H​as Brexit Contributed Towards a Skills Shortage?

8 December 2022|Related :

The chief economist of the Bank of England, Huw Pill, has said that Brexit has contributed to a skills shortage that is the driving force behind the economy’s weak performance compared to other countries.

At an event hosted by the Institute of Chartered Accountants, Pill said that it wasn’t yet clear whether the record number of migrants from non-EU countries were as productive as those from the EU that have left since Brexit took force.

“Some of the skills shortages were being met by the inflow, on a relatively flexible basis, of [EU] workers and that has changed and disappeared,” he said.

The Bank of England’s rate-setters have raised a warning over the UK’s labour market which is rapidly shrinking. During the pandemic, over 600,000 people left the jobs market and haven’t since returned, driving unemployment to the lowest level since 1973.

These figures could lead to higher wage pressures, which are likely to fuel inflation.

According to Euro News, sectors struggling with skill shortages include hospitality, horticulture, meat and dairy, lorry drivers and social care, leading to challenges for businesses trying to keep up with customer demand and keep businesses afloat.

Many of these industries have relied on workers coming from abroad to work in the UK, however, after many of these workers never returned after the pandemic due to Brexit, these industries have faced significant shortages.

Research from the Recruitment & Employment Confederation found that at the end of 2021, 88% of recruiters said that labour shortages were the biggest concern, while the second largest concern was skill shortages for 65% of recruiters.

What is the Government Doing to Resolve the Issue?

The government has added over 30 sectors to the Shortage Occupation List, which workers coming from abroad can apply for a visa for in the UK.

How to Overcome Staff Shortages within Your Business

Advertise in the Right Places

When advertising job roles, there’s no point displaying them where your target audience won’t see them. Make sure to advertise where you will capture your target market’s attention.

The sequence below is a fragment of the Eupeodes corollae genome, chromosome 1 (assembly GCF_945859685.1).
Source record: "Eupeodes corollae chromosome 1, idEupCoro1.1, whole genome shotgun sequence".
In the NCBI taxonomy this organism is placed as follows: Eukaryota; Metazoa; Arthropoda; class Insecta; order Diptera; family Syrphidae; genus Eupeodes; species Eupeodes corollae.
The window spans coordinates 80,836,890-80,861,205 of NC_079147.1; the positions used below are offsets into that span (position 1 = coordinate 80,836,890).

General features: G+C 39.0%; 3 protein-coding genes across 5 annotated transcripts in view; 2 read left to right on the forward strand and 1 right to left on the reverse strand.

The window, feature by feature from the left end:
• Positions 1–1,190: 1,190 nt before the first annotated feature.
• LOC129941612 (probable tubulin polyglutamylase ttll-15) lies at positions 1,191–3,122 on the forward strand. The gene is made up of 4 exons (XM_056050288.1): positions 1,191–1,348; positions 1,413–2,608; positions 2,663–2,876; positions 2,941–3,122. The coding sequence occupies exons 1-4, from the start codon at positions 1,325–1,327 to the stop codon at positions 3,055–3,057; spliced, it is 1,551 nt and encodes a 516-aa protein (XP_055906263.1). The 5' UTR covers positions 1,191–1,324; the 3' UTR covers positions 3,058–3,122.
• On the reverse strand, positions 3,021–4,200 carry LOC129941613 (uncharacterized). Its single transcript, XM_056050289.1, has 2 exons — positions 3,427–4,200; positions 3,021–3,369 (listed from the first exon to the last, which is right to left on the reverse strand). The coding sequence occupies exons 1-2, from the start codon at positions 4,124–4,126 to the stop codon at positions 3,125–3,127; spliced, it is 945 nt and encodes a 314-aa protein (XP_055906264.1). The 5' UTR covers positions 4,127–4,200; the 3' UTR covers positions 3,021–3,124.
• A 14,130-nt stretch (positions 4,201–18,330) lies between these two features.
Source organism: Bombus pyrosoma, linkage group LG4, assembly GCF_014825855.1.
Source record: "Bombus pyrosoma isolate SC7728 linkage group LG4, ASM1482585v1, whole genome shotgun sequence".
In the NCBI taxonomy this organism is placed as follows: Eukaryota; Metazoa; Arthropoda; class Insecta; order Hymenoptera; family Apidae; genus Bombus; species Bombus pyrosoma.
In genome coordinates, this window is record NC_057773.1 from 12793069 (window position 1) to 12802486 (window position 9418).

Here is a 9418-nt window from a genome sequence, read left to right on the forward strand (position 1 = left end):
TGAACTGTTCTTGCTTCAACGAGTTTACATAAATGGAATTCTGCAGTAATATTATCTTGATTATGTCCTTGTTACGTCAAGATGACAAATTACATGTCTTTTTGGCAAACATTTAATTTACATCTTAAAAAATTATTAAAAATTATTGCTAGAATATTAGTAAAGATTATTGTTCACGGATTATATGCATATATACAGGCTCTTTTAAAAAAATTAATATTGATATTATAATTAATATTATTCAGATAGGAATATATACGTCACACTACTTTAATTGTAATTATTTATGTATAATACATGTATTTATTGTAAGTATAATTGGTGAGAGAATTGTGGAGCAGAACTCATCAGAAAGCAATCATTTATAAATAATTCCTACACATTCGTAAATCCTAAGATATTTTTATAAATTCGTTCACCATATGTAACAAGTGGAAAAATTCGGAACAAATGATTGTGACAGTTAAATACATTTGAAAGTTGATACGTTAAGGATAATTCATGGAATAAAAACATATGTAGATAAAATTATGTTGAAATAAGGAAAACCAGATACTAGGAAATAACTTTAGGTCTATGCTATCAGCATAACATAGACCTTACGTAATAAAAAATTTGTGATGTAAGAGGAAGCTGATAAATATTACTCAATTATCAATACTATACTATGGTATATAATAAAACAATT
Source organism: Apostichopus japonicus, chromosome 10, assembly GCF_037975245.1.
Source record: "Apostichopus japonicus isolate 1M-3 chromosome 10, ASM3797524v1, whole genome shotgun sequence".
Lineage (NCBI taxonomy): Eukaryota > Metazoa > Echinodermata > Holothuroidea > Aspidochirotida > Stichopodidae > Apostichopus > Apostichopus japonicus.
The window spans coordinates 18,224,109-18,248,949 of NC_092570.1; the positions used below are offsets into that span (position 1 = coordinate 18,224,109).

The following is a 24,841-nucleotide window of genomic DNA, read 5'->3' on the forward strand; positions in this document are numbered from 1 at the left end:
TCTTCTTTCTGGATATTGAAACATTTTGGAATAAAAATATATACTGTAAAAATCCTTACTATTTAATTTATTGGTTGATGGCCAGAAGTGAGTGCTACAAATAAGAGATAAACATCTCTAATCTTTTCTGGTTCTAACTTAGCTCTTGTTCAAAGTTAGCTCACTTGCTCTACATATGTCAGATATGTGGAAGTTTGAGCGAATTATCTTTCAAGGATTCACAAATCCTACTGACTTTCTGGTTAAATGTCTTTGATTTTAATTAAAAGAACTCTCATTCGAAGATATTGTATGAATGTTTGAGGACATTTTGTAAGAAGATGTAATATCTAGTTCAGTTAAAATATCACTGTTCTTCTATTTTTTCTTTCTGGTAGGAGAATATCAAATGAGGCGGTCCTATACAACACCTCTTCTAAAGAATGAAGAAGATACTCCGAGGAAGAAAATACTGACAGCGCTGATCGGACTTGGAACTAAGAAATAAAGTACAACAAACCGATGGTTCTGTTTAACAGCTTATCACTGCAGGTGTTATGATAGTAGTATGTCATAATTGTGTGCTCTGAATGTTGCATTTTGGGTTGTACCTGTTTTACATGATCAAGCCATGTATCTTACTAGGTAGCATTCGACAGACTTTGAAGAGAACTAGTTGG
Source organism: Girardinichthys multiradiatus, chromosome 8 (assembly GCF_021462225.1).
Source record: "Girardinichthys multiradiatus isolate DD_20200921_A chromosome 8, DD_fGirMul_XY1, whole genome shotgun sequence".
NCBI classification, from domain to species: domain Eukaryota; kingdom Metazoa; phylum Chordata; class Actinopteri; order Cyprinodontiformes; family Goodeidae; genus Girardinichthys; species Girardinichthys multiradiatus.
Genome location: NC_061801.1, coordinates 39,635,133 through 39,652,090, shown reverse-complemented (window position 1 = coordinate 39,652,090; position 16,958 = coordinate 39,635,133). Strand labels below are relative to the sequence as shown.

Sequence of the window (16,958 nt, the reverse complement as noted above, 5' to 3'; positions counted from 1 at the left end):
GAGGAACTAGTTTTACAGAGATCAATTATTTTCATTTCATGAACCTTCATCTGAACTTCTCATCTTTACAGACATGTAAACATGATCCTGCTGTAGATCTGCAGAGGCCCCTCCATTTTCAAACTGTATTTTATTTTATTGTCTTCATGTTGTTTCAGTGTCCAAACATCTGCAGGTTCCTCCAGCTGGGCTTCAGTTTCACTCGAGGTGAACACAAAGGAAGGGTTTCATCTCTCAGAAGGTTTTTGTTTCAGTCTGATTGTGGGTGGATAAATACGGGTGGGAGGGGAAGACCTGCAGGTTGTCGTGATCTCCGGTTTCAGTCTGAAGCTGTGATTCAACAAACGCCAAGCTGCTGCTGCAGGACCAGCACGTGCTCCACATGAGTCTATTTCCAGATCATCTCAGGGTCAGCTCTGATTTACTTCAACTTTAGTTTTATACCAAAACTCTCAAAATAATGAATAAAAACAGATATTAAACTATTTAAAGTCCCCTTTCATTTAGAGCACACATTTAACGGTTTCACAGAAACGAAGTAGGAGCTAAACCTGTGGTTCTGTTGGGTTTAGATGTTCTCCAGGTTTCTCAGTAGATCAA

Here are some of the best places to advertise job vacancies:

  • Local newspapers and magazines
  • In the windows of your premises
  • On your social media pages
  • LinkedIn
  • On local Facebook groups
  • On industry specific Facebook groups
  • Free websites

Make sure to explain the role in detail and list any of the benefits of working for your business. 

Be Smart When Hiring

Although it may be tempting to fill the role as quickly as possible, it’s important not to hire just anyone as this can often result in short-term employment and a high workforce turnover, which ends up costing your company a lot more in the long run.

Make sure whoever you hire has the skills and attributes needed for the role, and that has potential for long-term employment.

Provide High Quality Training

One of the best ways to keep staff for a long time and maintain their skills is to offer training. Make sure your staff have all the tools they need to complete their roles and responsibilities.

Training can be carried out on-site or remotely via a video call.

Set Up a Referral Scheme

By incentivising staff with a refer a friend scheme, you can get the word out about your vacancies to more people.

Get Professional Help

For more advice on how to reduce staff shortages within your business, get in touch with our team at Ryans Chartered Accountants.

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